Can You Get Arrested for Prank Calling in Florida?

March 6, 2022 Criminal Defense, Juvenile Offenses

Pranks are one form of comedy that withstands the test of time. From the 1980s and 1990s, before caller ID existed and *67 worked wonders for prank callers, to the modern-day when the technology exists to create sham phone numbers, prank calling/texting has subsisted in the mainstream. But is prank calling illegal? Can you get arrested for prank calling and even face jail time? Find out everything you need to know with our blog post!

So, Is Prank Calling Illegal in Florida?

Pursuant to Florida Statute Section 364.16, obscene or harassing telephone calls are illegal. The statute states that whoever:

(a) Makes a telephone call to a location at which the person receiving the call has a reasonable expectation of privacy; during such call makes any comment, request, suggestion, or proposal which is obscene, lewd, lascivious, filthy, vulgar, or indecent; and by such call or such language intends to offend, annoy, abuse, threaten, or harass any person at the called number;

(b) Makes a telephone call, whether or not conversation ensues, without disclosing his or her identity and with intent to annoy, abuse, threaten, or harass any person at the called number;

(c) Makes or causes the telephone of another repeatedly or continuously to ring, with intent to harass any person at the called number; or

(d) Makes repeated telephone calls, during which conversation ensues, solely to harass any person at the called number

Is guilty of a second-degree misdemeanor.

Interestingly, the statute also covers what happens when you let your friend prank call off of your phone. It states that “[w]hoever knowingly permits any telephone under his or her control to be used for any purpose prohibited by this section is guilty of a misdemeanor of the second degree.”

The statue was upheld in 1996 with the Florida Supreme Court’s decision in Gilbreath v. State. But, the Court did state in their holding that the terms “annoy” and “offend” did not constitute elements of criminal intent that could sustain a conviction since the terms do not have a solidified legal meaning and could result in subjective convictions based on how singular judges interpret the terms.

Prank Calling Scenarios

Depending on how the prosecution charges the offense, there are four scenarios where the state could prove the offense of making harassing telephone calls. Here is what the state would have to prove for each scenario:

  • 1st Scenario
    • You made a phone call
    • To somewhere that the person on the other end of the call held a reasonable expectation of privacy, and
    • During the call, you said something in any manner that was considered obscene, filthy, vulgar, indecent, lewd, or lascivious, and
    • You intended to annoy, harass, offend, threaten, or abuse the person you called while using that language.
  • 2nd Scenario
    • You made a phone call (a conversation does not necessarily have to happen), and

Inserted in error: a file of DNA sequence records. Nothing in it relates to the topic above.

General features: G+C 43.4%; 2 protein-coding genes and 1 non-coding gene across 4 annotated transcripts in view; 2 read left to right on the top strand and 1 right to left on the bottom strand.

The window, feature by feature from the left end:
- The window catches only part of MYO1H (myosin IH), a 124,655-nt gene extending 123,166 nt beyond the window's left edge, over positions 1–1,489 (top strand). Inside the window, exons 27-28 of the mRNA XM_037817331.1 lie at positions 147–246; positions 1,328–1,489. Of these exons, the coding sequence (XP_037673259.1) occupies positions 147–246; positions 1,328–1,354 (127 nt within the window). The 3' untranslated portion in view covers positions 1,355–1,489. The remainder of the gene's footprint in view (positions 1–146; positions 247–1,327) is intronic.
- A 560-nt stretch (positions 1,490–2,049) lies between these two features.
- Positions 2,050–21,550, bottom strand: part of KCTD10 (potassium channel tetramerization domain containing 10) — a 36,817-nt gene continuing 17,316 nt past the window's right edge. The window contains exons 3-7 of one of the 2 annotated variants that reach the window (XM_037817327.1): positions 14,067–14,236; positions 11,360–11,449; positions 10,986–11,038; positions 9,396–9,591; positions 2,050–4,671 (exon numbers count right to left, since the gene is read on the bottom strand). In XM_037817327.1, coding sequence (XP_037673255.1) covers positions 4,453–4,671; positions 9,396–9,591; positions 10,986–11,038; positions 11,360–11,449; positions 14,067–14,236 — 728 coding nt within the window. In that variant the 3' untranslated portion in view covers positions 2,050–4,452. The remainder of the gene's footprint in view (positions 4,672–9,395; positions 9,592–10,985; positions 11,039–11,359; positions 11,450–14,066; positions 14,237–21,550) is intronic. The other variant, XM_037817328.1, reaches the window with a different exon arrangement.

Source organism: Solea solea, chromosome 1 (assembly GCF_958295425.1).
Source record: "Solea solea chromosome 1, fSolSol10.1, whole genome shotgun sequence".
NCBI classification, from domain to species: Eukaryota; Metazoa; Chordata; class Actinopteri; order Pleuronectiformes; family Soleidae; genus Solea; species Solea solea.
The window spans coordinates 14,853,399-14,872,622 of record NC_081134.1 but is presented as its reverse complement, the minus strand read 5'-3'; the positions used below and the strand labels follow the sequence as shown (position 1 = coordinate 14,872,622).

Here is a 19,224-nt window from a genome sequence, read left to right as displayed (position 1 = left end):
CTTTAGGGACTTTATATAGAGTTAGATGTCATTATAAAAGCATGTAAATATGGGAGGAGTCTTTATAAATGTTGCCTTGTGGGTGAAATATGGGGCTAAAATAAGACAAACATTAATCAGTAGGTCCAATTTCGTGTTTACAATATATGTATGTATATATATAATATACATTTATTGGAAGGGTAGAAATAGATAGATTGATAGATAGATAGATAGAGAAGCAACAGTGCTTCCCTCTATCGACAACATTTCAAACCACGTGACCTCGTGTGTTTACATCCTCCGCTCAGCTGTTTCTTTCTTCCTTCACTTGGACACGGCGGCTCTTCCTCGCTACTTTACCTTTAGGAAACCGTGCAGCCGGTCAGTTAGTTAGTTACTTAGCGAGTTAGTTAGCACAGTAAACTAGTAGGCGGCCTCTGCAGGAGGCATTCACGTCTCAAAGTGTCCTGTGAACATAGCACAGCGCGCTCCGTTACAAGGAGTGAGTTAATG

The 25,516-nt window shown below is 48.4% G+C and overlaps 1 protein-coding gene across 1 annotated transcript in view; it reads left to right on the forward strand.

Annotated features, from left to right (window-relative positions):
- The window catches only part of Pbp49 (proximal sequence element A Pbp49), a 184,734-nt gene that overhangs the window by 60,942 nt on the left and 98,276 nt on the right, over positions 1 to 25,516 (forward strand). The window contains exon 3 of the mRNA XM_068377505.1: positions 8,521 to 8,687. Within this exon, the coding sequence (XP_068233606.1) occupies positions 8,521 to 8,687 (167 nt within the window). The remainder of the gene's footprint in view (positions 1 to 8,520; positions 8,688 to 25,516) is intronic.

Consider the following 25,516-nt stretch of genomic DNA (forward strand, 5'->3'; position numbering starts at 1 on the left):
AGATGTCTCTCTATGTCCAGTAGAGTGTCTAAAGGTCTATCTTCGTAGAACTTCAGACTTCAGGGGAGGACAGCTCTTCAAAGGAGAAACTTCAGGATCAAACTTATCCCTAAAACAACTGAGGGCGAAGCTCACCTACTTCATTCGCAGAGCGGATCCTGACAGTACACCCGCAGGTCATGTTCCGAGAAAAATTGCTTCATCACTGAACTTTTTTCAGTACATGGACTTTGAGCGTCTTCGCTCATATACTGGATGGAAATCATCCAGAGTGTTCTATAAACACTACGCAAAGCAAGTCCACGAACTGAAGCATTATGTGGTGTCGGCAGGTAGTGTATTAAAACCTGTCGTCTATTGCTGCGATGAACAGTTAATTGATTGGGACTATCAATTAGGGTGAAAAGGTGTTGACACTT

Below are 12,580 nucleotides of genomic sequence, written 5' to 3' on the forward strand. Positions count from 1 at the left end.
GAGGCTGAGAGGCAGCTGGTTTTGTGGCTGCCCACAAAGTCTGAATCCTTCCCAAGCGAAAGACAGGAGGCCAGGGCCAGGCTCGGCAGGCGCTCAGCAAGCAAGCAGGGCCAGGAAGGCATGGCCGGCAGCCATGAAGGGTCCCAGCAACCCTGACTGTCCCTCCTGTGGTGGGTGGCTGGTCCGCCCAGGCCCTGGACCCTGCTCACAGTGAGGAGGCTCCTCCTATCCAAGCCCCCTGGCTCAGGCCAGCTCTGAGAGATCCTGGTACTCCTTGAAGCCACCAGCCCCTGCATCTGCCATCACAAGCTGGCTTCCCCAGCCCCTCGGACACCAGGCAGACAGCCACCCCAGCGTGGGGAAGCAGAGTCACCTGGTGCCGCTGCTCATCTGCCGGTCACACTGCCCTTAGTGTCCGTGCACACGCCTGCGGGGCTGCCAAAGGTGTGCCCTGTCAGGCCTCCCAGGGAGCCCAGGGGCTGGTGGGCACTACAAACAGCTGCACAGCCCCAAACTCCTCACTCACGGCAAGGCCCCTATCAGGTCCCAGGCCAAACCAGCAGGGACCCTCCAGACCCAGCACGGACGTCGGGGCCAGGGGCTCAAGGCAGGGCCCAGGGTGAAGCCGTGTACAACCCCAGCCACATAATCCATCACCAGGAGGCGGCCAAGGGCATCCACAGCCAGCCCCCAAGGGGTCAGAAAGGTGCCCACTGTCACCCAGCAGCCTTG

• You did not disclose your identity to the person you called, and
    • You intended to annoy, harass, offend, threaten, or abuse the person you called.
  • 3rd Scenario
    • You called someone repeatedly, and
    • The repeated calls and ringing are intended by you to harass the person you are calling.
  • 4th Scenario
    • You called someone repeatedly, and
    • The person picks up the phone and talks, and
    • Your intention in calling them repeatedly was to harass the person you are calling.

Prank Calling Penalties

As previously stated, the prank-calling offense is classified as a second-degree misdemeanor. The punishments can be a combination of:

  • 60 days in jail,
  • 6 months of probation, and
  • A fine of up to $500.

Prank Calling Defenses

If you are accused of committing the crime of transmitting harassing telephone calls, there are many defenses that could be available depending on the particulars of your case. Some common defenses include:

No Repetition

The statute uses the language “repeated” in reference to the phone calls. In some cases, the fact that the prankster did not make repeated calls has served as a defense.

Disclosure of Identity

The statute also uses the language “not disclosing identity.” If a prankster disclosed their identity in the call, this could serve as a defense to the charge.

Tallahassee Criminal Defense Attorney

If you or a loved one has been accused of making harassing telephone calls, call a knowledgeable Tallahassee criminal defense attorney as soon as possible. Don Pumphrey and the members of the legal team at Pumphrey Law Firm have the experience necessary to fight for your freedom. Give us a call at (850) 681 – 7777 or send an online message today to discuss your legal matter during an open and free consultation with an attorney in our team.

Written by Gabi D’Esposito

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